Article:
Learning curve

While offering free education to the masses was an extremely noble goal, the reality of sustaining such a venture quickly became apparent. So in 2013, Coursera made a strategic pivot and introduced a freemium model, allowing learners to access course content for free while charging for additional features, such as graded assignments and certificates of completion. Coursera didn’t completely divert from its initial purpose though, as the company still handed out plenty of grants for students unable to afford its courses.

The shift, however, marked a crucial moment in Coursera's history, aligning its mission of accessibility with the financial sustainability needed to maintain and expand its offerings. The freemium model not only diversified revenue streams, but also allowed Coursera to attract a broader audience, including those seeking qualifications for professional development. To further fulfil its business and educational goals, the company also introduced online bachelors and masters courses, complete with degrees from institutions all over the world.


Rapid growth

The MOOC giant had been growing successfully, reaching 40 million registered users by 2019 and adding about 2 million more every quarter. But when the COVID-19 pandemic hit and workers, students and teachers were forced to stay indoors, Coursera experienced a remarkable boom, adding up to 5 million new users quarterly from Q1 2020 to Q3 2023.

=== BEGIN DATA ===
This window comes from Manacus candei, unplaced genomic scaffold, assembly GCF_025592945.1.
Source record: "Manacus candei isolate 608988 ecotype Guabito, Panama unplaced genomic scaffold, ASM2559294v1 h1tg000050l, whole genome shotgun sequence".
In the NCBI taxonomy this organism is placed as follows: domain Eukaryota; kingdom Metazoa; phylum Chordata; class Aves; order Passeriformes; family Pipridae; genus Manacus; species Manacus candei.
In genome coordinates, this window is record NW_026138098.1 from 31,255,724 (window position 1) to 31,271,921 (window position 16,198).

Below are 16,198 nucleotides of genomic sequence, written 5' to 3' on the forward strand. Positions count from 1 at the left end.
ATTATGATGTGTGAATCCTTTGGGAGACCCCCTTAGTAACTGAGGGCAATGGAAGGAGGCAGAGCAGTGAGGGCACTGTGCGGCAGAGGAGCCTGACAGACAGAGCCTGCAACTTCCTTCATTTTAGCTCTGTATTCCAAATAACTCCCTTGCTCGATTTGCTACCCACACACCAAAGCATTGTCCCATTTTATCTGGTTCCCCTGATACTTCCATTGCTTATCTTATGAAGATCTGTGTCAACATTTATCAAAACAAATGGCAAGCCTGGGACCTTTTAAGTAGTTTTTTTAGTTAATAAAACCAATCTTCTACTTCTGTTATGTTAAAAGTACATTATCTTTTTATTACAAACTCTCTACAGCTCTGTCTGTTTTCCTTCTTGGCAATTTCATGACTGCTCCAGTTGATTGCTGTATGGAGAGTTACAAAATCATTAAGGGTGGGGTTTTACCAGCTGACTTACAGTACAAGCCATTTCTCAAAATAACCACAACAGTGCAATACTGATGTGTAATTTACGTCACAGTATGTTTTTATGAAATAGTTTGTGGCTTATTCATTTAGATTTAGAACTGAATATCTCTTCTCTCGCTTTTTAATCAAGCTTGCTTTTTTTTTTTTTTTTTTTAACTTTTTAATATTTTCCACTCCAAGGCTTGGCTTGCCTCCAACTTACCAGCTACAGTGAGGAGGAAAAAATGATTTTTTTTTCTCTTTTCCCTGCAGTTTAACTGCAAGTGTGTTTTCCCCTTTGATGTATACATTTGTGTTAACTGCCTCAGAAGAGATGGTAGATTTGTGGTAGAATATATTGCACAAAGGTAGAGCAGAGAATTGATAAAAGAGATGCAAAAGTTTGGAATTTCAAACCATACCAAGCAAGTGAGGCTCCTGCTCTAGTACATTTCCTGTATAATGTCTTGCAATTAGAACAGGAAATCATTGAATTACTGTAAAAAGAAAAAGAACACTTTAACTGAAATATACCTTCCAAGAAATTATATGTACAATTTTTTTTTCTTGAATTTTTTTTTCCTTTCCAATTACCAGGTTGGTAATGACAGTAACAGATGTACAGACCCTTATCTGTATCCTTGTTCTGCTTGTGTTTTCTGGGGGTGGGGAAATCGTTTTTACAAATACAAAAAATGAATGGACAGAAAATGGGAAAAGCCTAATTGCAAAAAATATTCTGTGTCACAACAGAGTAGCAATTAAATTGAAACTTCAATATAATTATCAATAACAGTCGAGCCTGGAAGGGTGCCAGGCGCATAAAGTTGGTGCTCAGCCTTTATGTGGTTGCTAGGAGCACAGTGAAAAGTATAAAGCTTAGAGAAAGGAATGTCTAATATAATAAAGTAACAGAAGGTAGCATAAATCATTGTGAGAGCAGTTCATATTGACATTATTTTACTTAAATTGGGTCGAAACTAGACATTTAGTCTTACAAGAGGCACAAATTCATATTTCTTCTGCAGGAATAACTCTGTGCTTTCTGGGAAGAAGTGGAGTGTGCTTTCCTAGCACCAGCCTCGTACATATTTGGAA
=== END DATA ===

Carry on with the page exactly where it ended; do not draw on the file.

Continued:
This higher demand for online learning helped the platform expand both its offerings and its partnerships, with Coursera now boasting over 300 educational partners (both universities and companies), as well as over 6,500 different courses. The firm is also expanding in the business- space, with more than 1,300 different companies paying for its learning tools to be used by their employees.

Hard lesson

The colossal number of registered students has resulted in enormous revenue for the company: in Q3 2023, Coursera’s sales amounted to over US$165m (+21% YoY). Despite having tuition fees that can reach up to US$46,000, degrees account for only US$11.7m of the revenue. That’s because tuition is paid directly to the partner university, with the institution itself paying Coursera a small fee. Direct consumers are responsible for US$99m, while enterprise customers account for US$54.9m.